Last February I received an Instagram message asking if I record beginning songwriters. ‘Yes!’ I replied’. Little did I know it would be the start of something beautiful.

With beginning musicians, I tend to tread carefully. There is little to no experience and having your music recorded can be daunting. It’s the jungle of microphones, unfamiliar people, new environment, and tension that can break it, or make it! With MAURO. it quickly became clear that he had a good understanding of what can be expected within his own limitations as a performer. I packed my gear and traveled to Brugge, Belgium to record MAURO. debut EP in a greenhouse.

A greenhouse sure isn’t a regular recording location and we came to the conclusion that it would be great to include the ambiance in the recording. With this in mind, we used the following stereo pairs of microphones: OMNI microphones (DPA 4090) as A-B, Cardioid microphones (Rode NT5) as ORTF, and a pair of Sound Projects C4 as XY on the guitar. For the vocals, we went with the trusty Shure SM57 which came out as the winner against the AKG C414. The C414 turned out to harsh sounding and having a dynamic microphone on vocals helps against bleed from the acoustic guitar. I even placed an Omni microphone (DPA 4090) in the toilet stalls after hearing Mauro play, which sounded amazing and ended up as an intro on one of the songs.

The downside to using multiple microphones is the transit time (the time it takes for a sound to reach the microphone). One pair of overheads and a support microphone is easily fixed with any delay plugin. But when the vocal microphone records guitar, and the guitar microphones capture those same vocals, and the overhead record the total, we have to deal with multiple transition times which means comb filters (coloration of the sound). This is easily recognized when you combine tracks and certain elements start to sound thin (roomier). This is partly the reason why many bedroom producers record separate instruments, but I like to encourage everyone to get into using multiple microphones. It’s all about proper microphone placement and the reward of having that shared space or ‘glue’ as they call it, which tends to make mixing easier. How did I fix this you might ask? With the A-B pair as main overheads, I delayed all microphones towards that one main pair. I spend extra time on the XY stereo pair playing with the timing until I found a color that doesn’t thin out the vocals and still leaves enough body for the guitar. Including EQ to shape the sound can help create space and dialing EQ in properly can help solve the obvious comb filters, keeping in mind that it creates new coloration.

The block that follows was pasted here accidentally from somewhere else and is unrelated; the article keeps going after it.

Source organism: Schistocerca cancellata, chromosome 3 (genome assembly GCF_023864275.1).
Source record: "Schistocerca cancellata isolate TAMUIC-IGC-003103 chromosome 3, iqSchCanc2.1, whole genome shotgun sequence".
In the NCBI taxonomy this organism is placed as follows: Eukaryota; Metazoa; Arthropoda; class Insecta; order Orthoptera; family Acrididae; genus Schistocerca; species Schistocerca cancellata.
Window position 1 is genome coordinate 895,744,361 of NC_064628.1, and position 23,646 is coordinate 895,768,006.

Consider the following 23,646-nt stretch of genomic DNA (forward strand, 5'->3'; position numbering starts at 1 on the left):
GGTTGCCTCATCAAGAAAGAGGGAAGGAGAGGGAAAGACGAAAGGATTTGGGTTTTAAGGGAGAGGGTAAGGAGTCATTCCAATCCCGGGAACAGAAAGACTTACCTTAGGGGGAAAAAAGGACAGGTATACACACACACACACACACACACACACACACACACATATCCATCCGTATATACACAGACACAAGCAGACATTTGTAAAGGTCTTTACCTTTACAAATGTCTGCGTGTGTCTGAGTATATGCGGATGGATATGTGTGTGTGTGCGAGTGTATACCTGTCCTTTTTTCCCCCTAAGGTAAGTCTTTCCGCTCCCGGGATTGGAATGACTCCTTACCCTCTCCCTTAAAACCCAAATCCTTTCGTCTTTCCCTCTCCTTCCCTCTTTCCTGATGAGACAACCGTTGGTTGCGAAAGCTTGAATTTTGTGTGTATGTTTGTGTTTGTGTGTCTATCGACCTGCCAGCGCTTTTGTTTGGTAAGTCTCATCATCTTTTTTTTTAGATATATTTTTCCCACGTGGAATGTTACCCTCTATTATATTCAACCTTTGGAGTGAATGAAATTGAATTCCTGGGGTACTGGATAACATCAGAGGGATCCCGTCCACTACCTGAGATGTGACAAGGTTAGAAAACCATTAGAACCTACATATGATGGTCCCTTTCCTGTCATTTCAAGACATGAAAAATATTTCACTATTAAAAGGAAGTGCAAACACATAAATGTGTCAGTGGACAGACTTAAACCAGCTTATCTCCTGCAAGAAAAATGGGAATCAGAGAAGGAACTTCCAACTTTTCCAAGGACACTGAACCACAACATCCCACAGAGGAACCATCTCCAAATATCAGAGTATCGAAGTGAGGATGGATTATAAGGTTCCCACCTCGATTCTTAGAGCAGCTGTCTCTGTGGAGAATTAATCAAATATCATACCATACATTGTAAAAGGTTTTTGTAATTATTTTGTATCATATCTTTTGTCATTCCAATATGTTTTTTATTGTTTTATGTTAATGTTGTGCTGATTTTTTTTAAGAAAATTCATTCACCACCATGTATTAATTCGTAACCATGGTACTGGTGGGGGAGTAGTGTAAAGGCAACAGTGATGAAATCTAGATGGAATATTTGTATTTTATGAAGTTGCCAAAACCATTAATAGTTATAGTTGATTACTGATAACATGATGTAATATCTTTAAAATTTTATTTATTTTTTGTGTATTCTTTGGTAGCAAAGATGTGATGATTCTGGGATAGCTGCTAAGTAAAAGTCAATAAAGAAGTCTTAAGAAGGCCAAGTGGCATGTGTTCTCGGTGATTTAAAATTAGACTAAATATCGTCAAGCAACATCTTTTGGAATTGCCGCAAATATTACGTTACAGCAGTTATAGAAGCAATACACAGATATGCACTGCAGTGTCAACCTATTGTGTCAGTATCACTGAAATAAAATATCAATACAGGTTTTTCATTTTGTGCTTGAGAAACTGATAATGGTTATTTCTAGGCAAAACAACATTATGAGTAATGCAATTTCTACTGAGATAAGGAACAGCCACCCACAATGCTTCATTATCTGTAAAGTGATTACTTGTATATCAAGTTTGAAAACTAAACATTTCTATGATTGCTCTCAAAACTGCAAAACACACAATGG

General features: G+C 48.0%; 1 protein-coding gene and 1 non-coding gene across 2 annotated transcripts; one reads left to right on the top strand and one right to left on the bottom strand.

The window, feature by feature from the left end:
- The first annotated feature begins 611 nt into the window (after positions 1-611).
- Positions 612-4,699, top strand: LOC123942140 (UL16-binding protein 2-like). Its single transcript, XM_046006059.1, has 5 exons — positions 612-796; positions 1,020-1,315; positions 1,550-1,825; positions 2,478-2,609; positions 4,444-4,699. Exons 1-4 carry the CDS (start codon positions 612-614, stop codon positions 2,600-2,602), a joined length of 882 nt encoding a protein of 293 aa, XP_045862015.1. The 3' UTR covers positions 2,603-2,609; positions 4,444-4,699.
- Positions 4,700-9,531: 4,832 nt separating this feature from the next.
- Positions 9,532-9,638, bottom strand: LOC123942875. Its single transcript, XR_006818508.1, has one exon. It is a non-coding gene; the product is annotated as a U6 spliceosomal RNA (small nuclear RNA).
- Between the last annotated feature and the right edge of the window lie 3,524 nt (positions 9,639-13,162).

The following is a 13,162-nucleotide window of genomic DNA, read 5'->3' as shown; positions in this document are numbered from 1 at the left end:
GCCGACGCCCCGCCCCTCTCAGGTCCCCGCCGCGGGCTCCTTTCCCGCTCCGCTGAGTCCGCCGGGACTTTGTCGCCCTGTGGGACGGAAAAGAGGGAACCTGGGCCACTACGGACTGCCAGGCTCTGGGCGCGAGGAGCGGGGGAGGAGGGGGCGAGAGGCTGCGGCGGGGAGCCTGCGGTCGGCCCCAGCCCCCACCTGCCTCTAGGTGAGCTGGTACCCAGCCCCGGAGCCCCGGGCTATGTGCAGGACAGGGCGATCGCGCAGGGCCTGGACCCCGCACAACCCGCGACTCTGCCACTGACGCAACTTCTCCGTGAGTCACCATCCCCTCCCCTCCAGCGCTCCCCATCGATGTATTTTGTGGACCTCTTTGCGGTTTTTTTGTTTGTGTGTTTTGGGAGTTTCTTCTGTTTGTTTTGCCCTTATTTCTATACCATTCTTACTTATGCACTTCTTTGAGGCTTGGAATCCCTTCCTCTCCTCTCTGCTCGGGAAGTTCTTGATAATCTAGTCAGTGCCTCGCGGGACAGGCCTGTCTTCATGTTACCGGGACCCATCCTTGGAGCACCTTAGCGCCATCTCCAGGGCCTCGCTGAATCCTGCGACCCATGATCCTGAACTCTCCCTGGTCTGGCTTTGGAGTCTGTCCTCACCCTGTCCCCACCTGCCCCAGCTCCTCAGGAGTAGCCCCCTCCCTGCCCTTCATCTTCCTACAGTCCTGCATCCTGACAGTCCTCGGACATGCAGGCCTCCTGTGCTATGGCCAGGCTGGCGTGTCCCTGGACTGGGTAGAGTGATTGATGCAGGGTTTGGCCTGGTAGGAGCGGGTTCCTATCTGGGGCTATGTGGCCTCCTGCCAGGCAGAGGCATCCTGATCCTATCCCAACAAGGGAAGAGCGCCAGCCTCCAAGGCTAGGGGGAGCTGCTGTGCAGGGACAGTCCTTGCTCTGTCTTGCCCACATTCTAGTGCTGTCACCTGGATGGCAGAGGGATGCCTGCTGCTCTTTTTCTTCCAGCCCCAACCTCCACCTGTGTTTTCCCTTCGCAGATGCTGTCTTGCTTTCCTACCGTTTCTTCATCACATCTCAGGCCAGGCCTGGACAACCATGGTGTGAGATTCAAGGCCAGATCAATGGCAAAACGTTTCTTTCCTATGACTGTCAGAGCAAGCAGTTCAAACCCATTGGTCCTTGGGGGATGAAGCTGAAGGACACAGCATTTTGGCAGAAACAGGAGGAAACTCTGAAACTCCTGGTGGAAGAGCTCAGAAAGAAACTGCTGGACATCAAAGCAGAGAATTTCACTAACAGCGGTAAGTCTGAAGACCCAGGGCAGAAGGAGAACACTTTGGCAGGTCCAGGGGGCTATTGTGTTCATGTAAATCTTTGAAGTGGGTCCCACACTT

Mauro told me his wish to include drums and bass, and so another challenge arose! Recording drums after recording without click-track (metronome) tends to be tedious and difficult. A songwriter by their own, within limited fluctuations, is fine and carries a natural feel based on what they want to convey. Rhythmical instruments with the sole purpose of keeping the groove stand out more when it falls out of line. And here enters Cees Oosterhuis (Audio Engineer, Drummer) who does an outstanding job understanding his role within the wishes of what the given context desires.

Recording the drums we went with two different approaches where one is partly inspired by Glynn Johns using one (Shure) SM57 as overhead, another SM57 on the side with an equal distance from the snare as the overhead, and an SM57 as kick. This creates a trashy, crunchy mono drum sound that works well if you intend something more vintage-sounding. The second approach is a more traditional setup with one Sennheiser MD421 on the snare, another MD421 on the floor tom. For the bottom of the snare we used a Shure SM7B and the overheads are an XY stereo pair of ribbon microphones by Samar. Lastly, we used Line Audio Omni1 microphones as an A-B pair to capture the ambiance. In the end result, I chose to combine both setups, leaving out the Samar pair and going with the SM57 overhead in combination with the ambiance of the A-B pair. The main reason is simply being able to glue the different rooms together with the A-B pair which is more diffuse sounding. Having a more diffuse sound means I can easily create depth in the mix while using less reverb (or room) on vocals making Mauro stand out in the mix.

The bass is recorded at my home studio, straight through my Focusrite Saffire Liquid Pro 56 which gives me the advantage of finding the right tone without time pressure. Recording in three different spaces (the greenhouse, the studio, and direct-in) is a challenge on its own but using the A-B pair of the drums gave me the possibility to define a background, with the bass being the bridge to Mauro and his acoustic guitar.

The song Moonspliff is inspired by an insanely, impulsive chill session with friends and the good vibes I had with this one girl. I just started writing music and I tried to combine these two experiences into what is now Moonspliff.

Debut single ‘Moonspliff’ is available right now on all digital streaming-platforms.

Mauro de Decker – Vocals, Acoustic Guitar
Cees Oosterhuis – Drums
Barend Spaan – Bass, Producer, Recording & Mixing Engineer

Mauro de Decker
Cees Oosterhuis

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